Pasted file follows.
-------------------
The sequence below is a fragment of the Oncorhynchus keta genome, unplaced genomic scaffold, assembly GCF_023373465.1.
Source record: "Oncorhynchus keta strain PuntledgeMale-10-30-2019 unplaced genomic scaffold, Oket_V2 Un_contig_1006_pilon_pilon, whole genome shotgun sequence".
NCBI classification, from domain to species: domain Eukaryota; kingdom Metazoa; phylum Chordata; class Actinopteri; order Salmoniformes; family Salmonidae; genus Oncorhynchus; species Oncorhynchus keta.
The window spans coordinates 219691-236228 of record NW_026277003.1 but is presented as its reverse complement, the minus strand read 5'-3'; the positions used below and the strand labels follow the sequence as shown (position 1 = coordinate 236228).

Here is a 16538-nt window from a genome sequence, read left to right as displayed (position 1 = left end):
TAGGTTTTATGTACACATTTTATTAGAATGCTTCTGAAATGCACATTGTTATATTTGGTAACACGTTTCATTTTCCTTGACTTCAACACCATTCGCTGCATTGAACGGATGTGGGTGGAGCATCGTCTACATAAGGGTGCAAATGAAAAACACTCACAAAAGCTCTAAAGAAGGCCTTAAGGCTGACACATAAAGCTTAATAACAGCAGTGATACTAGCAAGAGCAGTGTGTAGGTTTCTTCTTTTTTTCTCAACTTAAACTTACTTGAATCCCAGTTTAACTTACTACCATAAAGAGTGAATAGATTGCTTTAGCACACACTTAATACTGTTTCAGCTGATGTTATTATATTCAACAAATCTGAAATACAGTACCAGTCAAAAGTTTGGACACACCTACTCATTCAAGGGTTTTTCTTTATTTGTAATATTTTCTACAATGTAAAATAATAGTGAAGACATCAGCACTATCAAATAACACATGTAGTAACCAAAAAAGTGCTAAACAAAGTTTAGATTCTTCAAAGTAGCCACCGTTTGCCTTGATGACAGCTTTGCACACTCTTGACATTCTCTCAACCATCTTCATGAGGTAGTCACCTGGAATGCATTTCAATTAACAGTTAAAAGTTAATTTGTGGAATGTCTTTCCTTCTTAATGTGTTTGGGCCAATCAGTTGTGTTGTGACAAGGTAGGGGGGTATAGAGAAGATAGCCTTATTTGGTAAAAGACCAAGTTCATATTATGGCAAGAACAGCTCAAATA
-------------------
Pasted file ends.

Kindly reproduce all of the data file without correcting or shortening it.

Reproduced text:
The sequence below is a fragment of the Oncorhynchus keta genome, unplaced genomic scaffold, assembly GCF_023373465.1.
Source record: "Oncorhynchus keta strain PuntledgeMale-10-30-2019 unplaced genomic scaffold, Oket_V2 Un_contig_1006_pilon_pilon, whole genome shotgun sequence".
NCBI classification, from domain to species: domain Eukaryota; kingdom Metazoa; phylum Chordata; class Actinopteri; order Salmoniformes; family Salmonidae; genus Oncorhynchus; species Oncorhynchus keta.
The window spans coordinates 219691-236228 of record NW_026277003.1 but is presented as its reverse complement, the minus strand read 5'-3'; the positions used below and the strand labels follow the sequence as shown (position 1 = coordinate 236228).

Here is a 16538-nt window from a genome sequence, read left to right as displayed (position 1 = left end):
TAGGTTTTATGTACACATTTTATTAGAATGCTTCTGAAATGCACATTGTTATATTTGGTAACACGTTTCATTTTCCTTGACTTCAACACCATTCGCTGCATTGAACGGATGTGGGTGGAGCATCGTCTACATAAGGGTGCAAATGAAAAACACTCACAAAAGCTCTAAAGAAGGCCTTAAGGCTGACACATAAAGCTTAATAACAGCAGTGATACTAGCAAGAGCAGTGTGTAGGTTTCTTCTTTTTTTCTCAACTTAAACTTACTTGAATCCCAGTTTAACTTACTACCATAAAGAGTGAATAGATTGCTTTAGCACACACTTAATACTGTTTCAGCTGATGTTATTATATTCAACAAATCTGAAATACAGTACCAGTCAAAAGTTTGGACACACCTACTCATTCAAGGGTTTTTCTTTATTTGTAATATTTTCTACAATGTAAAATAATAGTGAAGACATCAGCACTATCAAATAACACATGTAGTAACCAAAAAAGTGCTAAACAAAGTTTAGATTCTTCAAAGTAGCCACCGTTTGCCTTGATGACAGCTTTGCACACTCTTGACATTCTCTCAACCATCTTCATGAGGTAGTCACCTGGAATGCATTTCAATTAACAGTTAAAAGTTAATTTGTGGAATGTCTTTCCTTCTTAATGTGTTTGGGCCAATCAGTTGTGTTGTGACAAGGTAGGGGGGTATAGAGAAGATAGCCTTATTTGGTAAAAGACCAAGTTCATATTATGGCAAGAACAGCTCAAATA